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Why does lung function predict mortality? Results from the Whitehall II Cohort Study.

Abstract : The authors examined the extent to which socioeconomic position, behavior-related factors, cardiovascular risk factors, inflammatory markers, and chronic diseases explain the association between poor lung function and mortality in 4,817 participants (68.9% men) from the Whitehall II Study aged 60.8 years (standard deviation, 5.9), on average. Forced expiratory volume in 1 second (FEV(1)) was used to measure lung function in 2002-2004. A total of 139 participants died during a mean follow-up period of 6.4 years (standard deviation, 0.8). In a model adjusted for age and sex, being in the lowest tertile of FEV(1)/height(2) was associated with a 1.92-fold (95% confidence interval: 1.35, 2.73) increased risk of mortality compared with being in the top 2 tertiles. Once age, sex, and smoking history were taken into account, the most important explanatory factors for this association were inflammatory markers (21.3% reduction in the FEV(1)/height(2)-mortality association), coronary heart disease, stroke, and diabetes (11.7% reduction), and alcohol consumption, diet, physical activity, and body mass index (9.8% reduction). The contribution of socioeconomic position and cardiovascular risk factors was small (≤ 3.5% reduction). Taken together, these factors explained 32.5% of the association. Multiple pathways link lung function to mortality; these results show inflammatory markers to be particularly important.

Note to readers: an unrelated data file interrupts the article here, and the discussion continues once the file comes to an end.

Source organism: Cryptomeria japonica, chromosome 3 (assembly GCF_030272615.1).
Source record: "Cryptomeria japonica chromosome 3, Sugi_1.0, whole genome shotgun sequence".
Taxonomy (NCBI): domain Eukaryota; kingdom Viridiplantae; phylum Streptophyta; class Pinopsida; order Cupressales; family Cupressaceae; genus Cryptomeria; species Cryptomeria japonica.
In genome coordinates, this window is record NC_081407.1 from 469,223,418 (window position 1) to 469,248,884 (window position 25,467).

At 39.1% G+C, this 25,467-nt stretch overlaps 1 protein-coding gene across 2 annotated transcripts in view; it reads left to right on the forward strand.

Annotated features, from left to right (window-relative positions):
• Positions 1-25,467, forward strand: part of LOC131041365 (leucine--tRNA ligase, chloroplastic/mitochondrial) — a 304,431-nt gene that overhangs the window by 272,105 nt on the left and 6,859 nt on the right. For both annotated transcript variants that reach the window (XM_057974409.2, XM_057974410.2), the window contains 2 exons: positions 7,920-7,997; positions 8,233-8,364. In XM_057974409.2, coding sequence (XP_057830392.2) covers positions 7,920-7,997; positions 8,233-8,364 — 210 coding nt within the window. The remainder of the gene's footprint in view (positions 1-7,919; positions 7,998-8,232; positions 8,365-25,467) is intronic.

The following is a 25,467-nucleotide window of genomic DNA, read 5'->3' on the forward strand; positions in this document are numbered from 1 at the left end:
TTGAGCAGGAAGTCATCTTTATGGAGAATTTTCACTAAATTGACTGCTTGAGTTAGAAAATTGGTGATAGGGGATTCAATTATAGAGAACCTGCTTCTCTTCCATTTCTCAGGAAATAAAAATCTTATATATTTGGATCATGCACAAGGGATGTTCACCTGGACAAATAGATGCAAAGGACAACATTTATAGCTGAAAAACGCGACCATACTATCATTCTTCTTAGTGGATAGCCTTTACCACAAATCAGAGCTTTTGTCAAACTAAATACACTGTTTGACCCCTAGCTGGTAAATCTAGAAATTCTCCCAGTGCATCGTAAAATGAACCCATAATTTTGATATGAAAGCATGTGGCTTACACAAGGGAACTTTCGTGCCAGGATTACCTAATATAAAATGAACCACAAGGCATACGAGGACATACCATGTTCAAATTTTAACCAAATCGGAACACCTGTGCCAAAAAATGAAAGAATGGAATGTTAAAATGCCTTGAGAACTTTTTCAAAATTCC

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Submitted on : Thursday, October 20, 2011 - 9:13:45 AM
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Séverine Sabia, Martin J. Shipley, Alexis Elbaz, Michael G. Marmot, Mika Kivimaki, et al.. Why does lung function predict mortality? Results from the Whitehall II Cohort Study.. American Journal of Epidemiology, Oxford University Press (OUP), 2010, 172 (12), pp.1415-23. ⟨10.1093/aje/kwq294⟩. ⟨inserm-00532639⟩



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